Ashley's short-term gamble
Newcastle United's appointment of Joe Kinnear as interim manager is proof that owner Mike Ashley and his sidekick Dennis Wise will not be bowing to the mob - and that the club has unlimited powers to surprise.
"Cockney Mafia Out" has been one of the core themes from Newcastle protesters demanding the removal of men like Wise and Derek Llambias after Kevin Keegan's exit.
And despite an international career with the Republic of Ireland, Kinnear is very much regarded as an honorary southerner after a lengthy playing career at Spurs and a managerial reputation forged in the "Crazy Gang" hothouse of Wimbledon.
This means the arrival of the 61-year-old, who has been out of football since leaving Nottingham Forest in 2004, is hardly going to push the protesters from the gates of St James' Park.
It is a pick right out of left-field - and one that suggests the list of potential candidates Ashley and Wise were working their way through might have been as long as the Channel Tunnel.
After names such as Terry Venables, David O'Leary, Glenn Hoddle and Alan Curbishley were bandied about, the appointment of Kinnear will not be received with huge acclaim.
But in their current situation, beggars cannot be choosers and Newcastle have gone for a month of stability, and hopefully recovery, rather than let their season disintegrate further.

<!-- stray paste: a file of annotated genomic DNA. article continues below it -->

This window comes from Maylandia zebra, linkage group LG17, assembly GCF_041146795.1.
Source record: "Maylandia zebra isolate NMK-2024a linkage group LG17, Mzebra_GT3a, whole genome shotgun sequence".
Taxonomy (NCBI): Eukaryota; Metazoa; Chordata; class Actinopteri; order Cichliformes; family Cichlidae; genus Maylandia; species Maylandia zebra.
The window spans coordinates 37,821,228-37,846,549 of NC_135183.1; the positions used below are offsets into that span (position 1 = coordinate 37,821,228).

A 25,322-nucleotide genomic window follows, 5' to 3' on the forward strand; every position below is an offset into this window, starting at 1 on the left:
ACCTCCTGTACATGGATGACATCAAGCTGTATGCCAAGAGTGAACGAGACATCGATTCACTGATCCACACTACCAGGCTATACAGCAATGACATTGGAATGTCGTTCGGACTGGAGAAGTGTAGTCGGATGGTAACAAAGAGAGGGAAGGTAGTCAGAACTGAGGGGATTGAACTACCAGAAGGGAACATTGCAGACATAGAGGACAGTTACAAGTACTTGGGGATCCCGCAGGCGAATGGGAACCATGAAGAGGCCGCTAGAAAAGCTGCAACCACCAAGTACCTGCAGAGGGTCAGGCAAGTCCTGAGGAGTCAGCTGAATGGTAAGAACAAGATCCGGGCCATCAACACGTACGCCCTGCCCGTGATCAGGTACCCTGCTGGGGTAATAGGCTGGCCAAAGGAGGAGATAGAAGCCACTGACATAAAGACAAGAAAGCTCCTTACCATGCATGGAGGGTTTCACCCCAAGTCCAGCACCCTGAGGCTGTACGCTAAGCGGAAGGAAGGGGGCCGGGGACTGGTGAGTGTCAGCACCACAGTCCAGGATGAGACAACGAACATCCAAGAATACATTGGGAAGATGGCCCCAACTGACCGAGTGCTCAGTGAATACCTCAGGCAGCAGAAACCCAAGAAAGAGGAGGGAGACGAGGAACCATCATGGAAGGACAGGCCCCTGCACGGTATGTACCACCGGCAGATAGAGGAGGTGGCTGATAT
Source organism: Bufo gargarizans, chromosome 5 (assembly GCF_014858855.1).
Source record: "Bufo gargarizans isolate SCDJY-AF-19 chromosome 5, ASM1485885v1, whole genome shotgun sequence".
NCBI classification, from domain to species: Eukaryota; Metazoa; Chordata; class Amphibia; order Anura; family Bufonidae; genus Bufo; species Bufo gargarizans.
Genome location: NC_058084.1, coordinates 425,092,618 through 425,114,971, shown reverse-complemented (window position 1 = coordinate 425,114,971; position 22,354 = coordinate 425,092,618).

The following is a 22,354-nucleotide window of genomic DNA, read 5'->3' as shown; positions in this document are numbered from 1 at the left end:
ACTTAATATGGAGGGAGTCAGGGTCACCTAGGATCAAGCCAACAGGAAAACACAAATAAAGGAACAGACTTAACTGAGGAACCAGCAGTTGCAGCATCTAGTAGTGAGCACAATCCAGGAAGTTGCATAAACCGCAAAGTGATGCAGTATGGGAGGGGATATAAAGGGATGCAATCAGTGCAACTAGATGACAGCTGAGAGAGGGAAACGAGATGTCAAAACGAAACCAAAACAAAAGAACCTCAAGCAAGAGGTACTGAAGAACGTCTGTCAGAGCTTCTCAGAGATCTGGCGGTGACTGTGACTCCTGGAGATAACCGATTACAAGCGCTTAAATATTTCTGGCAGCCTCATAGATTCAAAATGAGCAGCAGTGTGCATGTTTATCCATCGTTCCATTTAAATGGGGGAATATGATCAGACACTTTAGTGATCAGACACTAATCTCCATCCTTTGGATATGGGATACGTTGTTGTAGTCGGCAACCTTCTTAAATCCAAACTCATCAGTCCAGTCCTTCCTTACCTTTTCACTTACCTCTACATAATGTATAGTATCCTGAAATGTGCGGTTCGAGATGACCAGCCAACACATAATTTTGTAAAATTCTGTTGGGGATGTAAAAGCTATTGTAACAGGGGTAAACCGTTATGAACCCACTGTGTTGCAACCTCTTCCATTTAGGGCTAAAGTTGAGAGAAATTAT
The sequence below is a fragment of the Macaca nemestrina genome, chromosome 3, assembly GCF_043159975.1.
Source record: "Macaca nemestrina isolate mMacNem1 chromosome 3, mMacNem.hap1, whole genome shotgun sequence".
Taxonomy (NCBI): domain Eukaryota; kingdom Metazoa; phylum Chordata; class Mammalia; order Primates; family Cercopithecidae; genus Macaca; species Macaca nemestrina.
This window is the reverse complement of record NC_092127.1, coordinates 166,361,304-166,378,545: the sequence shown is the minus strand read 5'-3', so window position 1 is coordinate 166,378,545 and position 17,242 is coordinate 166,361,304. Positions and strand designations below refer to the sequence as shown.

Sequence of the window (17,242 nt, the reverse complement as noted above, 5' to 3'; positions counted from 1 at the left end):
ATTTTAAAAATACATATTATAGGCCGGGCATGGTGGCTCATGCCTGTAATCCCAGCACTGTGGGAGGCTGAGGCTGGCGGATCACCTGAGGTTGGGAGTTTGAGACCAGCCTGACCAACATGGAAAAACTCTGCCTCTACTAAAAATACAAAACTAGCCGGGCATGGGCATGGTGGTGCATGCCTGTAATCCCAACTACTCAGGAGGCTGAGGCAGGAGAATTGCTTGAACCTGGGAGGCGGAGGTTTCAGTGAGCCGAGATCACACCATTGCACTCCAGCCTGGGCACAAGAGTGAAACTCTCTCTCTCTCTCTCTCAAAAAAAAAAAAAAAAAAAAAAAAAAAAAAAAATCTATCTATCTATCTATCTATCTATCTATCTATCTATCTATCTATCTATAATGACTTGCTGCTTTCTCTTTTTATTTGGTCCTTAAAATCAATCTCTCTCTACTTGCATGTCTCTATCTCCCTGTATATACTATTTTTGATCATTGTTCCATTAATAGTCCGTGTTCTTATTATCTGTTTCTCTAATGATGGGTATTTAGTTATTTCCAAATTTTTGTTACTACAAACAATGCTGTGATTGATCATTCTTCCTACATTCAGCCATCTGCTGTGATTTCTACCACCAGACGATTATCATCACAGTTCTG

And having seen Kinnear at close quarters on many occasions in his managerial career, he is someone who will love the scrap he has got himself into at Newcastle, and will actually relish the idea of putting egg on potential critics' faces.
He will not be cowed by big names and big reputations, and will not allow anyone at Newcastle to wallow in self-pity.
Kinnear revelled in the "us against the world" environment of Wimbledon, but he is not remembered with great affection by Forest fans, who will be as stunned as the rest of us by Newcastle's latest move.
But are things at Newcastle now so bad that they have drafted in someone who has not worked in management for four years to steady the ship for a month?
It would seem they are.
Kinnear says he is excited by the challenge, and having seen him in action I believe him - but he has got a huge task to win over the hearts and minds of the Newcastle public, if only for a few weeks.
He has to turn around a team that is fragile, low on morale and a support that has started to do what few ever believed they would - vote with their feet.
Kinnear must also quickly re-acquaint himself with the modern game after years on the sidelines - Newcastle fans will be watching his every move and they are currently in unforgiving mood.
Will his methods work on superstars such as Michael Owen? Will some of Newcastle's newer faces have even heard of him?
These are the hurdles he must clear, but it would be unfair and unwise to simply write Kinnear off as a lost cause before he has seen a ball kicked in anger and he is only likely to be in place for a few weeks.
Football fans are notoriously fickle. If Kinnear applies a quick fix and Newcastle actually start winning football matches, fans will not care if he is from Mile End or Manhattan.
It is a short-term gamble of major proportions by Ashley and Wise - and it will need to pay off almost instantly if it not to be seen as another maverick move by an owner whose feel for football, and Newcastle in particular, is being seriously questioned.
Newcastle is a circus, a soap opera, a black comedy, a farce - but it is never dull.